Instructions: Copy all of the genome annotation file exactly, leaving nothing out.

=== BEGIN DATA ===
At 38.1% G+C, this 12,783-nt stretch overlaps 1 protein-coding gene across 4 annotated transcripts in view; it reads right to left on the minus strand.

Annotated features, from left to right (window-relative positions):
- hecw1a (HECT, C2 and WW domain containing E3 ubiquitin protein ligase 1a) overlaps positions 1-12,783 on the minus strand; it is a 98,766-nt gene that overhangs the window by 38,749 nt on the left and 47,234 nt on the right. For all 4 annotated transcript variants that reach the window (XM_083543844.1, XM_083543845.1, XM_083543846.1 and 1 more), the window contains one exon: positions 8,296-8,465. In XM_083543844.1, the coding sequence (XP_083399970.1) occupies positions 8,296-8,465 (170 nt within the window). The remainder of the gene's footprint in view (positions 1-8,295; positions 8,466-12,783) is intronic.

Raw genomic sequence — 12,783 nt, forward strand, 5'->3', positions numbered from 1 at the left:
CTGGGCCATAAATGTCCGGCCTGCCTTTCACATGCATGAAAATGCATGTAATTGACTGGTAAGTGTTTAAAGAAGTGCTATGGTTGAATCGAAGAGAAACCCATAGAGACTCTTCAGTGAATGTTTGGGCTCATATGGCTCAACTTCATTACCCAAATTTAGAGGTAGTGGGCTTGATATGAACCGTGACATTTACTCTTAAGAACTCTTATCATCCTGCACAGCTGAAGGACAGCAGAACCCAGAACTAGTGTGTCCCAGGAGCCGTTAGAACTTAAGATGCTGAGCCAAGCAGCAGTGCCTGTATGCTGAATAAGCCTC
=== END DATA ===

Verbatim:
At 38.1% G+C, this 12,783-nt stretch overlaps 1 protein-coding gene across 4 annotated transcripts in view; it reads right to left on the minus strand.

Annotated features, from left to right (window-relative positions):
- hecw1a (HECT, C2 and WW domain containing E3 ubiquitin protein ligase 1a) overlaps positions 1-12,783 on the minus strand; it is a 98,766-nt gene that overhangs the window by 38,749 nt on the left and 47,234 nt on the right. For all 4 annotated transcript variants that reach the window (XM_083543844.1, XM_083543845.1, XM_083543846.1 and 1 more), the window contains one exon: positions 8,296-8,465. In XM_083543844.1, the coding sequence (XP_083399970.1) occupies positions 8,296-8,465 (170 nt within the window). The remainder of the gene's footprint in view (positions 1-8,295; positions 8,466-12,783) is intronic.

Raw genomic sequence — 12,783 nt, forward strand, 5'->3', positions numbered from 1 at the left:
CTGGGCCATAAATGTCCGGCCTGCCTTTCACATGCATGAAAATGCATGTAATTGACTGGTAAGTGTTTAAAGAAGTGCTATGGTTGAATCGAAGAGAAACCCATAGAGACTCTTCAGTGAATGTTTGGGCTCATATGGCTCAACTTCATTACCCAAATTTAGAGGTAGTGGGCTTGATATGAACCGTGACATTTACTCTTAAGAACTCTTATCATCCTGCACAGCTGAAGGACAGCAGAACCCAGAACTAGTGTGTCCCAGGAGCCGTTAGAACTTAAGATGCTGAGCCAAGCAGCAGTGCCTGTATGCTGAATAAGCCTC